Silver as an investment

A Few Thoughts on Canada / by Marc Chandler / Oct 17, 2016

The Bank of Canada meets Wednesday. Last month officials acknowledged that growth could be somewhat lower than previously anticipated. Those fears have likely materialized, and the central bank may shave its growth forecasts for this year and next. This means that it will take Canada longer to close its output gap. It not only pushes out the first hike, but it leaves the door ajar for further easing if the economy falters further.

Canada’s overnight lending rate remains at 0.50%, where it has been since July 2015. During the Great Financial Crisis, the overnight rate had fallen to 0.25%. While the Canadian economy may need additional stimulus next year, many economists are divided how it will be delivered. Some see the possibility of a rate cut, while others expect more fiscal support.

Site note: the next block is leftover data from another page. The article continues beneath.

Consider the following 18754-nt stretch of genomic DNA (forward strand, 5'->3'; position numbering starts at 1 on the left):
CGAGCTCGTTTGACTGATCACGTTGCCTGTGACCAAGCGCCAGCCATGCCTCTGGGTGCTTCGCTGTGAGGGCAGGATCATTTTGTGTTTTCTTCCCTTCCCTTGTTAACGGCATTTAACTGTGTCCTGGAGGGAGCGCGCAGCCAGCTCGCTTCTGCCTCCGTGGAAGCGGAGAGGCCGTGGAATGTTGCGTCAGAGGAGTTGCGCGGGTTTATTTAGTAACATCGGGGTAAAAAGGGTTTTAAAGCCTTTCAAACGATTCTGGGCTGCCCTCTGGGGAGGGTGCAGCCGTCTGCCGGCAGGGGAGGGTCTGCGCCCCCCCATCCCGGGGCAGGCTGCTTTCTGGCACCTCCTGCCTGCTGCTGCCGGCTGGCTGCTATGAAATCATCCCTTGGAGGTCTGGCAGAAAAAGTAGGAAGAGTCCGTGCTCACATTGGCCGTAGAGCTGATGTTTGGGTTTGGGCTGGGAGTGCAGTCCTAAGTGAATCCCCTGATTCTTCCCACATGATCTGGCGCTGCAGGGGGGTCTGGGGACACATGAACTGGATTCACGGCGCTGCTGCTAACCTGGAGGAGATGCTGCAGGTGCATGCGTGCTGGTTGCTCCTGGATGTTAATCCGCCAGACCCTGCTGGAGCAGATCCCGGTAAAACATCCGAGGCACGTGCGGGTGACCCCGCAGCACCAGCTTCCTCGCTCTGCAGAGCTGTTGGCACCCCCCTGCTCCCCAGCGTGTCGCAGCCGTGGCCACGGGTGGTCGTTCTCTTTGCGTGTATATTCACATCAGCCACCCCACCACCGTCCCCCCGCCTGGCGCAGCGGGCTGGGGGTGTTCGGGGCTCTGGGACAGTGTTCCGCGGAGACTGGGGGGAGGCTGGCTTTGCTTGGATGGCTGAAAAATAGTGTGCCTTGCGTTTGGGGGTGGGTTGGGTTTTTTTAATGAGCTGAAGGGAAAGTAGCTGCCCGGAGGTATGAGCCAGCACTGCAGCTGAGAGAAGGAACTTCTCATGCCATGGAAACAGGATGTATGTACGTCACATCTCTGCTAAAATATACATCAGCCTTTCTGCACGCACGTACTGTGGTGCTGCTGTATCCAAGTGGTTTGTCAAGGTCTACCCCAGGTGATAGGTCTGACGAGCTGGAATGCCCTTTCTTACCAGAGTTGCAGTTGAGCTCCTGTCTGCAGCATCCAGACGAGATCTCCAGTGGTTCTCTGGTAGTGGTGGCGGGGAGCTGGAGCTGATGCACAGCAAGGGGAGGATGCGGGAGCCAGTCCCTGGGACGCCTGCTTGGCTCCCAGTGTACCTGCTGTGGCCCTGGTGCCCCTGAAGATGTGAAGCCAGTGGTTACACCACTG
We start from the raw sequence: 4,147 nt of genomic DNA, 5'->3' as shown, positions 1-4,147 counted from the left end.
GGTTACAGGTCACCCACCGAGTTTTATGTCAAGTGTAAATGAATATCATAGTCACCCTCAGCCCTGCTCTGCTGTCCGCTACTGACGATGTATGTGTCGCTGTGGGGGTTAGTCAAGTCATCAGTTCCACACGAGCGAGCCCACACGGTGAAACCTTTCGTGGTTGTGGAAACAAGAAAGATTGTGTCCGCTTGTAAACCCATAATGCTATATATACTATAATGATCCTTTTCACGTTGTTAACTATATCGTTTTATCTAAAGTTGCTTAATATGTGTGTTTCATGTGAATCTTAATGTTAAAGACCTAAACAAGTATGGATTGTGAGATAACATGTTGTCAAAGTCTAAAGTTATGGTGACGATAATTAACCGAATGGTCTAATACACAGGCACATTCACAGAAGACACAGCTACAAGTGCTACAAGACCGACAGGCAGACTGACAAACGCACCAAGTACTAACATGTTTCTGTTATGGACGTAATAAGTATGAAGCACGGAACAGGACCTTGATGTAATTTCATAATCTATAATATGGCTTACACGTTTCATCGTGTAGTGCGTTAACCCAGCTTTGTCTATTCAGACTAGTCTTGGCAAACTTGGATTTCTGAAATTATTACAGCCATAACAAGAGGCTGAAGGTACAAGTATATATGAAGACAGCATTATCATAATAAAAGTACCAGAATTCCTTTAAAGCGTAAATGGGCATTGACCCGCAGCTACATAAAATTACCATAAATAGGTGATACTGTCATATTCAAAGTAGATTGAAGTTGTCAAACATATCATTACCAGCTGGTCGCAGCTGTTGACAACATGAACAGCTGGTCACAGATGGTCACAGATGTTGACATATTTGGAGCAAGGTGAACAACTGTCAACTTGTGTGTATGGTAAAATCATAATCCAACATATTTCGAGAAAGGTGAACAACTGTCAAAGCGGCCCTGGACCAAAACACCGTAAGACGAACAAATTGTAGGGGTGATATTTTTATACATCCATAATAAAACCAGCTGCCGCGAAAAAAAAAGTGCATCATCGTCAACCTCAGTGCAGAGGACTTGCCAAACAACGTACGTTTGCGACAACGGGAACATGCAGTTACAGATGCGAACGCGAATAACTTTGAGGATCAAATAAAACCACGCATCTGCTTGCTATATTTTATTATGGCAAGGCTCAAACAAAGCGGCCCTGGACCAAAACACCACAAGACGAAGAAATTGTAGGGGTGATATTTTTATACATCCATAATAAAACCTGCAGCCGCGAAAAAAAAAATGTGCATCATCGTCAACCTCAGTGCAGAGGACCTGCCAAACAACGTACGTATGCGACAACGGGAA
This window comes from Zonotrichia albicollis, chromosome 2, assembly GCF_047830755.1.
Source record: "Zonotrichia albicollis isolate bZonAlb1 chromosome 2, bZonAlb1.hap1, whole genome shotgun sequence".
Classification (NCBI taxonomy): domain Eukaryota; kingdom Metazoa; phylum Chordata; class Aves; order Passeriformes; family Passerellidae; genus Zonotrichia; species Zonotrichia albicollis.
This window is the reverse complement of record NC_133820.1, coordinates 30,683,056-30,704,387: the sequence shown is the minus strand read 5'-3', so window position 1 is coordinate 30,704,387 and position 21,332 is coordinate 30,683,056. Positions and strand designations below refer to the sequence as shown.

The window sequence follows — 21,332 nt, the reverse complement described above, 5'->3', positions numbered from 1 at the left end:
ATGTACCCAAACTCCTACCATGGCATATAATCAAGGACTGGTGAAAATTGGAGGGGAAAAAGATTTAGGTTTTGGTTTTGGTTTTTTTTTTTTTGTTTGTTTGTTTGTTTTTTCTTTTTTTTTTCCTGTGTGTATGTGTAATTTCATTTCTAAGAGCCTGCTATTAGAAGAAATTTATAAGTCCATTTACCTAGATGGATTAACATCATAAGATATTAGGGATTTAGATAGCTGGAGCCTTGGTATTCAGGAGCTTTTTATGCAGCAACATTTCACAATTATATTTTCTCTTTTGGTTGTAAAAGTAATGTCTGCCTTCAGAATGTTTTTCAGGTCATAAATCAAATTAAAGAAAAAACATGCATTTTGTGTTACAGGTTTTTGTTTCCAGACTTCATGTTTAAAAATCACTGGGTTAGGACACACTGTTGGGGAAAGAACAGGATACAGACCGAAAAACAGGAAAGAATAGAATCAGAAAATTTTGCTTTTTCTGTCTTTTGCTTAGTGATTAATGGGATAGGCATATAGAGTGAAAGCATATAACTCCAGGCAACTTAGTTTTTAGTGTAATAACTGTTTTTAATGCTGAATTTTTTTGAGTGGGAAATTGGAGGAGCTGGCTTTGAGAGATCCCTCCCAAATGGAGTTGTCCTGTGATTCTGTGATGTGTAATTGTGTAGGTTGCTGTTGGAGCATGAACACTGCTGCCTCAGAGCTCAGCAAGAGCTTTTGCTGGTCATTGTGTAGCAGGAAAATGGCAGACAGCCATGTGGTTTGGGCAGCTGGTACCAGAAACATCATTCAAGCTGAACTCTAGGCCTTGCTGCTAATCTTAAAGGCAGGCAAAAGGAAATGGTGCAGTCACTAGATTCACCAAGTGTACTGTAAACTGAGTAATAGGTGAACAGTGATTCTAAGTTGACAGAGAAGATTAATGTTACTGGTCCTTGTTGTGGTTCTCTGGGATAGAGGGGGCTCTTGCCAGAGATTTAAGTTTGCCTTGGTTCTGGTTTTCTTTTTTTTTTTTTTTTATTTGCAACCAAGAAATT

Canada reported its August international securities transactions earlier today. Foreign investors bought a third more Canadian securities in August over July, raising their net purchases to C$12.743 bln (from C$9.1 bln in July). Foreign investors showed a strong preference for Canadian bonds; scooping up C$9 bln, mostly in the secondary market. Corporate bonds, which include government business enterprise bonds accounted for two-thirds foreign purchases. About C$1.7 bln of provincial debt was bought. These were mostly new issues denominated in foreign currencies.


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